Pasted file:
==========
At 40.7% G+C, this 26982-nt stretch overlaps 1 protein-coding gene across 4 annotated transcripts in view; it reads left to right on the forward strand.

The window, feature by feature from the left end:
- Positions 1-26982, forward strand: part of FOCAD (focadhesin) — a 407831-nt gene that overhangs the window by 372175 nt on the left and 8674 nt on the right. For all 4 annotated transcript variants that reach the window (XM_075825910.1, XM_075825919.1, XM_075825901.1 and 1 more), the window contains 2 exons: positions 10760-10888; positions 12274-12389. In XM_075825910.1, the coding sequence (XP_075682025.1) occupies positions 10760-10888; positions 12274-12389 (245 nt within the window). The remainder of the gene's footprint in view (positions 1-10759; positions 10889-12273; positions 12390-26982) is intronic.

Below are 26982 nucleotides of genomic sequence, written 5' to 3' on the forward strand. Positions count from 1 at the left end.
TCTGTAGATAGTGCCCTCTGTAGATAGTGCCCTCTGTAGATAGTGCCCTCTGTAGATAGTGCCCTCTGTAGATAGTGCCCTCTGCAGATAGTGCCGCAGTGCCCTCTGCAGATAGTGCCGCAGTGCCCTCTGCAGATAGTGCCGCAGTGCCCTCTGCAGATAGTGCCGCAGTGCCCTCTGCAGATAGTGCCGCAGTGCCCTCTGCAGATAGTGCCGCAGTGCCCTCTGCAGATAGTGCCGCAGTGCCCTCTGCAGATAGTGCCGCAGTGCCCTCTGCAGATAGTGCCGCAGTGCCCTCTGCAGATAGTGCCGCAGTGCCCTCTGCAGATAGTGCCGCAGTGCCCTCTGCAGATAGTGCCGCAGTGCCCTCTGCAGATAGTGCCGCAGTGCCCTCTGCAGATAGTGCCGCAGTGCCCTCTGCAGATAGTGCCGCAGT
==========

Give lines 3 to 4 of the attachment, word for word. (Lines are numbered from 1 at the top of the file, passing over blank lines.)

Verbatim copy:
- Positions 1-26982, forward strand: part of FOCAD (focadhesin) — a 407831-nt gene that overhangs the window by 372175 nt on the left and 8674 nt on the right. For all 4 annotated transcript variants that reach the window (XM_075825910.1, XM_075825919.1, XM_075825901.1 and 1 more), the window contains 2 exons: positions 10760-10888; positions 12274-12389. In XM_075825910.1, the coding sequence (XP_075682025.1) occupies positions 10760-10888; positions 12274-12389 (245 nt within the window). The remainder of the gene's footprint in view (positions 1-10759; positions 10889-12273; positions 12390-26982) is intronic.

Below are 26982 nucleotides of genomic sequence, written 5' to 3' on the forward strand. Positions count from 1 at the left end.